Westpac transferring billions in loans, deposits to NZ arm from Aussie parent

Westpac transferring billions in loans, deposits to NZ arm from Aussie parent

Westpac NZ CEO George Frazis

Westpac has agreed to transfer NZ$7 billion worth of New Zealand assets and NZ$7.4 billion worth of funding to its locally incorporated subsidiary from its Australian parent under a deal reached with the Reserve Bank.

The transfers to Westpac New Zealand Ltd (WNZL) from Westpac Banking Corporation New Zealand Branch, are disclosed in Westpac NZ’s latest General Disclosure Statement (GDS).

As of March 31, Westpac says  the proposal includes shifting across customer loans valued at about NZ$7 billion, deposits of NZ$4.4 billion and term intra-group funding worth about NZ$3 billion. It estimates that, for the six months to March 31, the business activities being transferred had revenues of about NZ$90 million and net profit after tax of about NZ$50 million.

Speaking to interest.co.nz last month, Westpac New Zealand chief executive George Frazis down played the transfer, saying from the customers' perspective it would have no impact. Frazis acknowledged, however, that the move would create some “inefficiency.”

The changes to Westpac's operational model can be traced back at least as far as 2004. That was when Westpac, which had been operating in New Zealand solely as a branch of its Australian parent, agreed to incorporate in New Zealand. WNZL was duly registered as a bank in November 2006 meeting the central bank's local incorporation policy that all systematically important banks operating in New Zealand be locally incorporated.

Since 2006 Westpac has run the dual registration operating model with WNZL conducting its retail and business banking activities in New Zealand and the branch established to undertake its institutional and financial market activities. After an independent review of the operating model last year, the Reserve Bank and Westpac agreed to changes.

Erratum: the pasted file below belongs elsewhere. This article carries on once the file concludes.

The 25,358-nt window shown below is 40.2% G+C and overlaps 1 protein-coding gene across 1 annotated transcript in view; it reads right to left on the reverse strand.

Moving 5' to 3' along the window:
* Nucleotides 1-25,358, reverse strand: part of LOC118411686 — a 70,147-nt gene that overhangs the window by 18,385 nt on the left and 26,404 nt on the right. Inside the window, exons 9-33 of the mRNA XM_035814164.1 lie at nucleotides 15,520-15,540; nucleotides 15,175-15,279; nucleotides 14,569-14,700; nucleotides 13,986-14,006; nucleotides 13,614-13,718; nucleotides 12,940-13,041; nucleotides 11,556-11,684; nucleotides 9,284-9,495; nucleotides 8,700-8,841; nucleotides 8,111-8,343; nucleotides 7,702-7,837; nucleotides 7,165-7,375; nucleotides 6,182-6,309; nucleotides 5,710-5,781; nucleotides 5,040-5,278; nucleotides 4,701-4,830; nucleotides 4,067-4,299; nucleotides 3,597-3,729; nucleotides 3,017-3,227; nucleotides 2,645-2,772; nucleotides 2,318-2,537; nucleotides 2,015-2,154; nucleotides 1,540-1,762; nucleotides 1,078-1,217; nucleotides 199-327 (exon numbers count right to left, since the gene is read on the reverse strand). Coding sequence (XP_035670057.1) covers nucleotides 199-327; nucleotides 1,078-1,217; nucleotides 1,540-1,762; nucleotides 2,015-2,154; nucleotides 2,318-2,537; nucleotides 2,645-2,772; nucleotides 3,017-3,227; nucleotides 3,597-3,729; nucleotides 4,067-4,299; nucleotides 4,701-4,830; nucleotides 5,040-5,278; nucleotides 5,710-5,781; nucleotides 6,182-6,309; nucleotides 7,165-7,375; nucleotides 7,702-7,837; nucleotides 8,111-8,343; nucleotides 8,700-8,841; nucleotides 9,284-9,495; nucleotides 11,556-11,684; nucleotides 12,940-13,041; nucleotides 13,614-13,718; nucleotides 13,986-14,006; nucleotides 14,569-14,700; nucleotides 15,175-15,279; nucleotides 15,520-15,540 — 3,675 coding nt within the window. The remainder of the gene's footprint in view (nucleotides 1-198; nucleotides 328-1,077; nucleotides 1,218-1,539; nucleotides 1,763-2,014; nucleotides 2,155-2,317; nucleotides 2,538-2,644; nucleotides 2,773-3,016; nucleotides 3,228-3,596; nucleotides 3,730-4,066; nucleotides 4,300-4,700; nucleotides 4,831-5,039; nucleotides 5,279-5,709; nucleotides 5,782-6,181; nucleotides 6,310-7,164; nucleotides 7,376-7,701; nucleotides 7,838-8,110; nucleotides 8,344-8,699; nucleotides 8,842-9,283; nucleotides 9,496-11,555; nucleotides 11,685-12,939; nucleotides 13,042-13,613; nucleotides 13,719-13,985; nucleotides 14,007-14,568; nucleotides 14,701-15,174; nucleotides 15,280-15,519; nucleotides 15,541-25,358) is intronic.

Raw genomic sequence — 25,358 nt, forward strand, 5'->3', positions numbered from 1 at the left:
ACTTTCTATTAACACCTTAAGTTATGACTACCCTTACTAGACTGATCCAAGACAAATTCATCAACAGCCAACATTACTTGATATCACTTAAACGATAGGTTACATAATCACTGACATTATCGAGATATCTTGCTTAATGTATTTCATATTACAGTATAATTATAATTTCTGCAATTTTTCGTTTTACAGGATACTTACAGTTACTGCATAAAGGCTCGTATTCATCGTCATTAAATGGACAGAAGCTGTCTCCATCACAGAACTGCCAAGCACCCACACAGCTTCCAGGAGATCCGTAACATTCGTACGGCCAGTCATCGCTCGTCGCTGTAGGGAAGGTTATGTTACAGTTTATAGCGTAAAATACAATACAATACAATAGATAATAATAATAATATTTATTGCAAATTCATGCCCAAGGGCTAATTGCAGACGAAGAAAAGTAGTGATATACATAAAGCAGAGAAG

This means institutional customer deposits, institutional customer transactional banking, institutional customer lending, debt capital markets business excluding debt securities team activities such as arrangement of commercial paper and bond programmes, and corporate advisory activities are being transferred to WNZL. Westpac notes in its GDS that although high level agreement has been reached on the operating model, agreement on details and implementing the transfers is yet to be reached with further talks with the central bank to come.

The bank also notes that after the transfers, WNZL will probably require additional funding, all or most of which it initially expects to cover through intra-group borrowing. The transfer is expected to be completed by the end of 2011.

The branch will retain its financial markets operations for external customers and global intra-group financing functions.

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Wally, the Reserve Bank says:
Systemically important banks in New Zealand must be locally incorporated and therefore subject to relevant aspects of New Zealand company law. These banks must have a New Zealand balance sheet and capital rules determined by the Reserve Bank of New Zealand. In addition, Australian bank owners are subject to equivalent constraints and banking supervision in their home jurisdiction (through the corresponding banking supervisory authority in Australia, namely the Australian Prudential Regulatory Authority), which helps to ensure that they conduct their affairs with integrity.